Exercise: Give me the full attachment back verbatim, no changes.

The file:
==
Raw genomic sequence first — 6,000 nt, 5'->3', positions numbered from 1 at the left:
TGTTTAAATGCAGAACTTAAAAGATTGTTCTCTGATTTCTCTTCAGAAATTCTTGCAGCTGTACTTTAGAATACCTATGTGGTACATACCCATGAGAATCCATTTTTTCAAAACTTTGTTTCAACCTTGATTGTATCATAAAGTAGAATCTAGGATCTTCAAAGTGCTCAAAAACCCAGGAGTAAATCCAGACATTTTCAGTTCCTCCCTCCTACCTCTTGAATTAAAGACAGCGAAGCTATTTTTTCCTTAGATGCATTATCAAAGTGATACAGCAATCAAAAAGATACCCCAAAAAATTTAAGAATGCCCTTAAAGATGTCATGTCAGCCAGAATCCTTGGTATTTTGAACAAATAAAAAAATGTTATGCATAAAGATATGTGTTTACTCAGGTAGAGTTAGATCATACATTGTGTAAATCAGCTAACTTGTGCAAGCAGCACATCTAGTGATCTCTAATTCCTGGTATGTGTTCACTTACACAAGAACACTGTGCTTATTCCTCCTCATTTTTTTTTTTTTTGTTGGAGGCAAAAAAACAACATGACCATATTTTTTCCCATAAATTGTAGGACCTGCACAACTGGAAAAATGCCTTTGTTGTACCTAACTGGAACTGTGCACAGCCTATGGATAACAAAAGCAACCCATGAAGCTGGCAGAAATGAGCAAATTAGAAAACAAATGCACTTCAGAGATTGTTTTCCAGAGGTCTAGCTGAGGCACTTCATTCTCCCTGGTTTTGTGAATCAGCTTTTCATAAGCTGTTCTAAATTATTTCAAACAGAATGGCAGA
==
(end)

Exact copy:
Raw genomic sequence first — 6,000 nt, 5'->3', positions numbered from 1 at the left:
TGTTTAAATGCAGAACTTAAAAGATTGTTCTCTGATTTCTCTTCAGAAATTCTTGCAGCTGTACTTTAGAATACCTATGTGGTACATACCCATGAGAATCCATTTTTTCAAAACTTTGTTTCAACCTTGATTGTATCATAAAGTAGAATCTAGGATCTTCAAAGTGCTCAAAAACCCAGGAGTAAATCCAGACATTTTCAGTTCCTCCCTCCTACCTCTTGAATTAAAGACAGCGAAGCTATTTTTTCCTTAGATGCATTATCAAAGTGATACAGCAATCAAAAAGATACCCCAAAAAATTTAAGAATGCCCTTAAAGATGTCATGTCAGCCAGAATCCTTGGTATTTTGAACAAATAAAAAAATGTTATGCATAAAGATATGTGTTTACTCAGGTAGAGTTAGATCATACATTGTGTAAATCAGCTAACTTGTGCAAGCAGCACATCTAGTGATCTCTAATTCCTGGTATGTGTTCACTTACACAAGAACACTGTGCTTATTCCTCCTCATTTTTTTTTTTTTTGTTGGAGGCAAAAAAACAACATGACCATATTTTTTCCCATAAATTGTAGGACCTGCACAACTGGAAAAATGCCTTTGTTGTACCTAACTGGAACTGTGCACAGCCTATGGATAACAAAAGCAACCCATGAAGCTGGCAGAAATGAGCAAATTAGAAAACAAATGCACTTCAGAGATTGTTTTCCAGAGGTCTAGCTGAGGCACTTCATTCTCCCTGGTTTTGTGAATCAGCTTTTCATAAGCTGTTCTAAATTATTTCAAACAGAATGGCAGA